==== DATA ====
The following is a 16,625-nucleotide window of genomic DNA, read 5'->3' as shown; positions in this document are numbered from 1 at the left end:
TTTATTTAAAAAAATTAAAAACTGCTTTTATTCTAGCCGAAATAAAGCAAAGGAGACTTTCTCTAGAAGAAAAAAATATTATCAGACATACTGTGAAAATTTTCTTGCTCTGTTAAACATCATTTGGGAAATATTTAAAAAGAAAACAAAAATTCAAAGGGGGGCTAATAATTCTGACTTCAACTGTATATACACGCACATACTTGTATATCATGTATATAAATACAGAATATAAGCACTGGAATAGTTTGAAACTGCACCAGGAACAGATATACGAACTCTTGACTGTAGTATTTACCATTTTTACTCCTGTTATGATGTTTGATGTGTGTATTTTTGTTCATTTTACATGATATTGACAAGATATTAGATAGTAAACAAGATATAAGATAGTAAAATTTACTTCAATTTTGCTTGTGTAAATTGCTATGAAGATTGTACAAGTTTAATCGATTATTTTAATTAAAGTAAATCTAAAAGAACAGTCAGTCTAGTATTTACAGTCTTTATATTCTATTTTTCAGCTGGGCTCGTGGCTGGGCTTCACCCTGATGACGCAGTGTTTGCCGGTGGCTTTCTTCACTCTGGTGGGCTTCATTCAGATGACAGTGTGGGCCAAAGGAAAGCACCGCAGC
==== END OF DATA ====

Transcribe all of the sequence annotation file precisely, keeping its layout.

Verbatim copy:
The following is a 16,625-nucleotide window of genomic DNA, read 5'->3' as shown; positions in this document are numbered from 1 at the left end:
TTTATTTAAAAAAATTAAAAACTGCTTTTATTCTAGCCGAAATAAAGCAAAGGAGACTTTCTCTAGAAGAAAAAAATATTATCAGACATACTGTGAAAATTTTCTTGCTCTGTTAAACATCATTTGGGAAATATTTAAAAAGAAAACAAAAATTCAAAGGGGGGCTAATAATTCTGACTTCAACTGTATATACACGCACATACTTGTATATCATGTATATAAATACAGAATATAAGCACTGGAATAGTTTGAAACTGCACCAGGAACAGATATACGAACTCTTGACTGTAGTATTTACCATTTTTACTCCTGTTATGATGTTTGATGTGTGTATTTTTGTTCATTTTACATGATATTGACAAGATATTAGATAGTAAACAAGATATAAGATAGTAAAATTTACTTCAATTTTGCTTGTGTAAATTGCTATGAAGATTGTACAAGTTTAATCGATTATTTTAATTAAAGTAAATCTAAAAGAACAGTCAGTCTAGTATTTACAGTCTTTATATTCTATTTTTCAGCTGGGCTCGTGGCTGGGCTTCACCCTGATGACGCAGTGTTTGCCGGTGGCTTTCTTCACTCTGGTGGGCTTCATTCAGATGACAGTGTGGGCCAAAGGAAAGCACCGCAGC